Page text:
Lamplight City Review
Lamplight City, the new game by Grundislav Games, takes place in a steampunk world where steam and mechanical aids are what propels the Industrial Revolution. This mystery point-and-click adventure story delights in the world it’s created and promised from its trailer a challenging story, attractive art, and a deep world to get lost in.
Detectives Bill Leger and Miles Fordham are investigating a flower shop burglary in the city of New Bretagne when things go wrong, someone gets shot, and now Miles has the voice of a disembodied spirit nagging him at all hours, wreaking havoc with his personal life and compelling him to quit the force and take to a soporific as a sleeping aid. Miles is still getting cases through a contact at the police station, and so he’s solving cases as a private investigator, while the voice in his head thinks he should get back to the original case of the flower shop burglary. That’s pretty much the plot. Oh, but wait—there’s also a main subplot of oppression and how different groups deal with it, and how machines are replacing unskilled labor and what that does to the blue collar workers in New Bretagne.
I’ll be honest, Lamplight City is a pretty cool game. You explore the steampunk, Victorian-era world around you as you solve cases, and the world they’ve built is fascinating to explore, especially because you’re Miles, a white man in an interracial marriage who’s deeply invested in the social progress of the city he lives in. Some of the world-building does fall flat after a basic examination, though. For example, New Bretagne is clearly designed to be Victorian England with some nods to New York, but Britain and France are both clearly referenced, and there’s a supporting character with a French accent. New Bretagne is on a separate continent called Vespuccia (I believe), but there’s…still Europe?
While I thoroughly enjoyed the portions of the game that tackled homophobia, racism, and classism, I think the game would have done better to have set the game in a steampunk version of the real world, as I didn’t know what the cultural and social context of this game was. If you want me to think your game has original world-building, you gotta put some work into making the world a little more than a reskin of Victorian England/Gilded Age New York, and Lamplight City never fully came into its own.
Elementary, My Dear Fordham
I was willing to overlook this in favor of the story, though. One of the absolute coolest things about this detective game? Lamplight City lets you make the wrong decision. I finished the first case wondering if I had made the right choice in my suspect, and by the third I knew I had, because your choices early on can make a major difference in the cases you solve later in the game. This was both a blessing and a curse: while I appreciate the realism and think it added to the game, the mistake I made early on made it impossible to find the truth in my third case, and one blunder at the door of an opium den forced me to declare another case unsolvable. The game could use a little more leniency, or at least a little more flexibility in what happens other than forcing you to just give up the ghost and abandon the case. I did have some varying difficulty with the controls, as well—sometimes the items I needed to click on were so small that, even after I’d triple-checked the whole map, I was stuck because I just didn’t see that corner of a bookmark in a book that had different dialogue for when I clicked on it separately. If I could hit tab (or any other button) and highlight all the interactive items in a room, that would easily solve the entire problem.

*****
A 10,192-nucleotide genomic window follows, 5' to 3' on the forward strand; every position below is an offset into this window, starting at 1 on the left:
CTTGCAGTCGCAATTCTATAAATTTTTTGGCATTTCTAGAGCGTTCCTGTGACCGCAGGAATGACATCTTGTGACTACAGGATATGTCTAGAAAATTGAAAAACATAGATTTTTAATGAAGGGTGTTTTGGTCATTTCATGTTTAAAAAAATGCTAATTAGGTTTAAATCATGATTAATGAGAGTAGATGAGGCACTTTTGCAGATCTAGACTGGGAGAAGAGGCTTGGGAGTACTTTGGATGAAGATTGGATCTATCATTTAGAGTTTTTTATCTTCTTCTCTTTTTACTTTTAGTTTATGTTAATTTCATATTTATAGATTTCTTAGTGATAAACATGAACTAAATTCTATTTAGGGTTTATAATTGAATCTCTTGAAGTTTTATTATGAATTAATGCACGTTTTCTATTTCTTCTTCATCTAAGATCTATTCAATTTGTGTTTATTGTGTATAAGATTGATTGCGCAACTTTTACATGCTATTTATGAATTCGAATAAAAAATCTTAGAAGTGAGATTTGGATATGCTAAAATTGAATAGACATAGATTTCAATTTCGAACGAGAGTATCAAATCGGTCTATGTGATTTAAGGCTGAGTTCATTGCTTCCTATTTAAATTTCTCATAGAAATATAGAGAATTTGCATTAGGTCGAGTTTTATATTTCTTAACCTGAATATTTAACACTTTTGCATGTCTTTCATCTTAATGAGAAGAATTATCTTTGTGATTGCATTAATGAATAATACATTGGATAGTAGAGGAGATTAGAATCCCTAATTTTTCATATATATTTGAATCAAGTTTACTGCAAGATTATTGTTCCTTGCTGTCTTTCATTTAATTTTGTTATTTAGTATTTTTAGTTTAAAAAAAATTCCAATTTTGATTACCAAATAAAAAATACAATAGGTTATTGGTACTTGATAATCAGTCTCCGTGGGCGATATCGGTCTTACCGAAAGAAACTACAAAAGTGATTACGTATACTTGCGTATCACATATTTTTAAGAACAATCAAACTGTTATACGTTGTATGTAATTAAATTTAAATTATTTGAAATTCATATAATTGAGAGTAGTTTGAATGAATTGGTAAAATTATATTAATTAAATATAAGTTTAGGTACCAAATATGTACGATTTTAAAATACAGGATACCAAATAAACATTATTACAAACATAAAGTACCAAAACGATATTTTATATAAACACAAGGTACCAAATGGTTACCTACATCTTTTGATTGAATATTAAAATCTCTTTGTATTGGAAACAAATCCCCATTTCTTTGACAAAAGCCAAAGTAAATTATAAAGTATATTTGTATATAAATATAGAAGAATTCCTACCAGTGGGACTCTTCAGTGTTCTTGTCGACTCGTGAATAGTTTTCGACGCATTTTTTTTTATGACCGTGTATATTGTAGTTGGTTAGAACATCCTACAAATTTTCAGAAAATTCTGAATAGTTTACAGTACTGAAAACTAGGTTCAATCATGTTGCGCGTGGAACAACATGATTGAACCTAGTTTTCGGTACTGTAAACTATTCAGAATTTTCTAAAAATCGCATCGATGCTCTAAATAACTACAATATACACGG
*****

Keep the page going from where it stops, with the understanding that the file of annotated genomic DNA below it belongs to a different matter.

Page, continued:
One of the elements that made Lamplight City so fun was the fully voiced, interactive characters, many of whom were impressive and memorable the way old British detective dramas are, where the priority is the story. Just because said character’s only going to be around for one case doesn’t mean they shouldn’t get the full development of a main character, and Lamplight City brought that in spades. It was satisfying when some earlier characters had late-game cameos, and the main cast of characters themselves did a great job of carrying the story, even if there were a few hit-and-miss voice performances throughout. I felt similarly about the art—usually it was great, sometimes it was unsettling, but I almost always had a good sense of who the person was. The graphics are basic, with sprites and art dominating conversations between characters, but I got used to it pretty fast and it didn’t bother me as I explored Lamplight City.
Lamplight City is the rare detective game where the mysteries are challenging to solve and satisfying to do so. While the world-building often doesn’t stand up if you peel back the initial layers and there are frustrating elements to the way cases stack against each other, I thoroughly enjoyed exploring the world of New Bretagne and the mysteries inside of it. The game handled sensitive topics with real care and integrated them seamlessly into the story of Miles Fordham. I’ll probably hop back into it with a second playthrough in an attempt to redeem myself after putting innocent people in prison and, of course, for the less moral reason of wanting to know the truth of the matter. What more can you ask for from a detective game?
***A PC code was provided to COGconnected by the publisher for the purpose of this review***
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Lamplight City Review – Glittering in the Smokeless Air